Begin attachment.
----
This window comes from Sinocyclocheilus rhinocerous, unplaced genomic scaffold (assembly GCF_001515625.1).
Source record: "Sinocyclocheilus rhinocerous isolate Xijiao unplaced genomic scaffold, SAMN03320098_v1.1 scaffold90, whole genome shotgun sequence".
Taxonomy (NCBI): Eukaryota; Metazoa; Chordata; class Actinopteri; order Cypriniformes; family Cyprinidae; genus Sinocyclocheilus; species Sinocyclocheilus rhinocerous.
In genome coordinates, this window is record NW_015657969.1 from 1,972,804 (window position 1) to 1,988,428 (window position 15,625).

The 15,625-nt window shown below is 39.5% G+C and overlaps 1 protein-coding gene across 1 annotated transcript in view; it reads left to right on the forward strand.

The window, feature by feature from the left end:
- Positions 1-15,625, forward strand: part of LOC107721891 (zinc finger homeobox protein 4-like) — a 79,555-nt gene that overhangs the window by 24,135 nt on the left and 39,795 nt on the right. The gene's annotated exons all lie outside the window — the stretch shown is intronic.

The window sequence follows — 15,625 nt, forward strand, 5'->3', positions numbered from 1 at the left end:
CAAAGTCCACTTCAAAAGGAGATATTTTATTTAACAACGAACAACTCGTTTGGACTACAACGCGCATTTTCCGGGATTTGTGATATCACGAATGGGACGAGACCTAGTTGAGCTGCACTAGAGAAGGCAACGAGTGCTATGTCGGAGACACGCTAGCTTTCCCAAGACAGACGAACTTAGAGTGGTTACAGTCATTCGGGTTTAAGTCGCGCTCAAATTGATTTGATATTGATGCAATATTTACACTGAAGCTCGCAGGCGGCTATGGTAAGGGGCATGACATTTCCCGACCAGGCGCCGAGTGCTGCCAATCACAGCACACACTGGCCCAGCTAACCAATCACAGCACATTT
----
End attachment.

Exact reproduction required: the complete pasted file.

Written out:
This window comes from Sinocyclocheilus rhinocerous, unplaced genomic scaffold (assembly GCF_001515625.1).
Source record: "Sinocyclocheilus rhinocerous isolate Xijiao unplaced genomic scaffold, SAMN03320098_v1.1 scaffold90, whole genome shotgun sequence".
Taxonomy (NCBI): Eukaryota; Metazoa; Chordata; class Actinopteri; order Cypriniformes; family Cyprinidae; genus Sinocyclocheilus; species Sinocyclocheilus rhinocerous.
In genome coordinates, this window is record NW_015657969.1 from 1,972,804 (window position 1) to 1,988,428 (window position 15,625).

The 15,625-nt window shown below is 39.5% G+C and overlaps 1 protein-coding gene across 1 annotated transcript in view; it reads left to right on the forward strand.

The window, feature by feature from the left end:
- Positions 1-15,625, forward strand: part of LOC107721891 (zinc finger homeobox protein 4-like) — a 79,555-nt gene that overhangs the window by 24,135 nt on the left and 39,795 nt on the right. The gene's annotated exons all lie outside the window — the stretch shown is intronic.

The window sequence follows — 15,625 nt, forward strand, 5'->3', positions numbered from 1 at the left end:
CAAAGTCCACTTCAAAAGGAGATATTTTATTTAACAACGAACAACTCGTTTGGACTACAACGCGCATTTTCCGGGATTTGTGATATCACGAATGGGACGAGACCTAGTTGAGCTGCACTAGAGAAGGCAACGAGTGCTATGTCGGAGACACGCTAGCTTTCCCAAGACAGACGAACTTAGAGTGGTTACAGTCATTCGGGTTTAAGTCGCGCTCAAATTGATTTGATATTGATGCAATATTTACACTGAAGCTCGCAGGCGGCTATGGTAAGGGGCATGACATTTCCCGACCAGGCGCCGAGTGCTGCCAATCACAGCACACACTGGCCCAGCTAACCAATCACAGCACATTT